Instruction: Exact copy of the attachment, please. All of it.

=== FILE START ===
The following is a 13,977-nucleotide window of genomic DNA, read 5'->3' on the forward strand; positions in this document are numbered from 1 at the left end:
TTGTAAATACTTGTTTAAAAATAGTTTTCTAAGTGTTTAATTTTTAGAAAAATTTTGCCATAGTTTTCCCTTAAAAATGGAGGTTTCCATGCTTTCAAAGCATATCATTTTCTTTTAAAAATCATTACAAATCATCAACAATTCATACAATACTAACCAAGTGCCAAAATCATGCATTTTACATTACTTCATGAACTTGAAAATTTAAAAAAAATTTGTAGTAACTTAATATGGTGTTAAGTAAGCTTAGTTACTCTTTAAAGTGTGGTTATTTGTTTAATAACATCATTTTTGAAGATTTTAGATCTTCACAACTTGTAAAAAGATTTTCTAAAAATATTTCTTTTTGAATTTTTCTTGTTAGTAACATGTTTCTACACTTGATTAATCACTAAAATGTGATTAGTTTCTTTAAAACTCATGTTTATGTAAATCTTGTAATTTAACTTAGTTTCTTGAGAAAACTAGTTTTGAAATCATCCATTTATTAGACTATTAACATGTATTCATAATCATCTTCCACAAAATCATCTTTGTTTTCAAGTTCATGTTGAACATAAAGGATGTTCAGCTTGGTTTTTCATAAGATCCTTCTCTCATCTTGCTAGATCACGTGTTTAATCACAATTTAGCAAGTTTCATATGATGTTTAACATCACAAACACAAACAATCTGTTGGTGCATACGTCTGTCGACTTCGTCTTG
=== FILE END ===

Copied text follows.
The following is a 13,977-nucleotide window of genomic DNA, read 5'->3' on the forward strand; positions in this document are numbered from 1 at the left end:
TTGTAAATACTTGTTTAAAAATAGTTTTCTAAGTGTTTAATTTTTAGAAAAATTTTGCCATAGTTTTCCCTTAAAAATGGAGGTTTCCATGCTTTCAAAGCATATCATTTTCTTTTAAAAATCATTACAAATCATCAACAATTCATACAATACTAACCAAGTGCCAAAATCATGCATTTTACATTACTTCATGAACTTGAAAATTTAAAAAAAATTTGTAGTAACTTAATATGGTGTTAAGTAAGCTTAGTTACTCTTTAAAGTGTGGTTATTTGTTTAATAACATCATTTTTGAAGATTTTAGATCTTCACAACTTGTAAAAAGATTTTCTAAAAATATTTCTTTTTGAATTTTTCTTGTTAGTAACATGTTTCTACACTTGATTAATCACTAAAATGTGATTAGTTTCTTTAAAACTCATGTTTATGTAAATCTTGTAATTTAACTTAGTTTCTTGAGAAAACTAGTTTTGAAATCATCCATTTATTAGACTATTAACATGTATTCATAATCATCTTCCACAAAATCATCTTTGTTTTCAAGTTCATGTTGAACATAAAGGATGTTCAGCTTGGTTTTTCATAAGATCCTTCTCTCATCTTGCTAGATCACGTGTTTAATCACAATTTAGCAAGTTTCATATGATGTTTAACATCACAAACACAAACAATCTGTTGGTGCATACGTCTGTCGACTTCGTCTTG